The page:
Here at Sticky Fingers Design studio we're pulling out our festive fall colors of burnt oranges, deep reds and rich browns to celebrate Autumn and while you may be doing the same why not consider adorning yourself with a pink ribbon to show your support for Breast Cancer Awareness month. After all who doesn't look cool in pink?
As just about everybody knows, October is Breast Cancer Awareness Month, an annual international health campaign organized by major breast cancer charities to increase awareness and to raise funds for research. It also reminds women to be "breast cancer aware" for early detection.
But what is the history of this international event, which is so major that even pro football players wear pink on four or five Sundays each year?
National Breast Cancer Awareness Month (NBCAM) was founded in 1985 as a partnership between the American Cancer Society and the pharmaceutical division of Imperial Chemical Industries, maker of several anti-breast cancer drugs. The aim of NBCAM at the start was to promote mammography as the most effective weapon against breast cancer.
What about the pink ribbon? Where did that, what is now a ubiquitous symbol of NBCAM and breast cancer awareness in general, come from?
In the fall of 1991, the Susan G. Komen Foundation handed out pink ribbons to participants in its New York City race for breast cancer survivors. The ribbon was derived from the popular red ribbon of AIDS awareness.
Then, in 1993, Alexandra Penney, editor-in-chief of the women's health magazine Self, and Evelyn Lauder, breast cancer survivor and Senior Corporate Vice President of the Estée Lauder Companies, founded the Breast Cancer Research Foundation and established the pink ribbon as its symbol. The ribbon was distributed it in stores throughout New York City, on the strength of the Estée Lauder brand, and its status as the symbol of support for breast cancer awareness was cemented.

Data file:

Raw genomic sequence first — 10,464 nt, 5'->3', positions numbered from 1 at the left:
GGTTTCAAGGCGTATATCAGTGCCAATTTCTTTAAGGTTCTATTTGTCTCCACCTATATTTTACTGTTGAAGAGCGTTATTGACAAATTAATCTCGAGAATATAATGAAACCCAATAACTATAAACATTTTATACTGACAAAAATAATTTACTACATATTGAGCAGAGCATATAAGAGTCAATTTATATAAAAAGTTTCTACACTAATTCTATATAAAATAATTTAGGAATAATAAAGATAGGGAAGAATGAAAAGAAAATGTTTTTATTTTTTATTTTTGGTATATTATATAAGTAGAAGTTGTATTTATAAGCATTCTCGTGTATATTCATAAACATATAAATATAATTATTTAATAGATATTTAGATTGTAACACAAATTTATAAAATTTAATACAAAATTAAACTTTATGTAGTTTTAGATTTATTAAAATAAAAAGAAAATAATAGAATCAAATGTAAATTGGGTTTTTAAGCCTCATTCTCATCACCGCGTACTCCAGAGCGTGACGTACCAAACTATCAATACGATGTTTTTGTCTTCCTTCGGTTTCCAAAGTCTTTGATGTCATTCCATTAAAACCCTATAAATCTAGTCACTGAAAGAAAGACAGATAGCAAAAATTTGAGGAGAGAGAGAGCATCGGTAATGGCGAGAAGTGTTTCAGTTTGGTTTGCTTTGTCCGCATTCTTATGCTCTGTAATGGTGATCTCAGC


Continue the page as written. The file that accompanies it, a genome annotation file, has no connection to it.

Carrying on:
The proliferation of the pink ribbon can be explained, in part, by its power as a marketing tool. Because the color pink is considered feminine in western countries, the ribbon has come to be a symbol and a proxy of goodwill towards women in general. Buying, wearing, displaying, and sponsoring pink ribbons can signal that a person or business cares about women.
Though NBCAM is closely associated with Race for the Cure, the first Race for the Cure was held back in 1983. It was in Dallas, Texas (yeah Dallas!) and all of 800 people participated. By 2002 the event was held in over 100 cities and the number of participants reached 1.3 million. By 2010 the event had expanded to over fifty countries outside the U.S.
In addition to NFL players, buildings and landmarks across the world clothe themselves in pink light as a "shout out" to NBCAM. Past pink landmarks include the Eiffel Tower, the Empire State Building, Niagara Falls, the Harbour Bridge in Sidney, Constantine's Arch in Rome, and nearly all of downtown Atlanta.
We're in the pink spirit here. Stay tuned to see something special that SFD studios is working on in conjunction with one of our partners.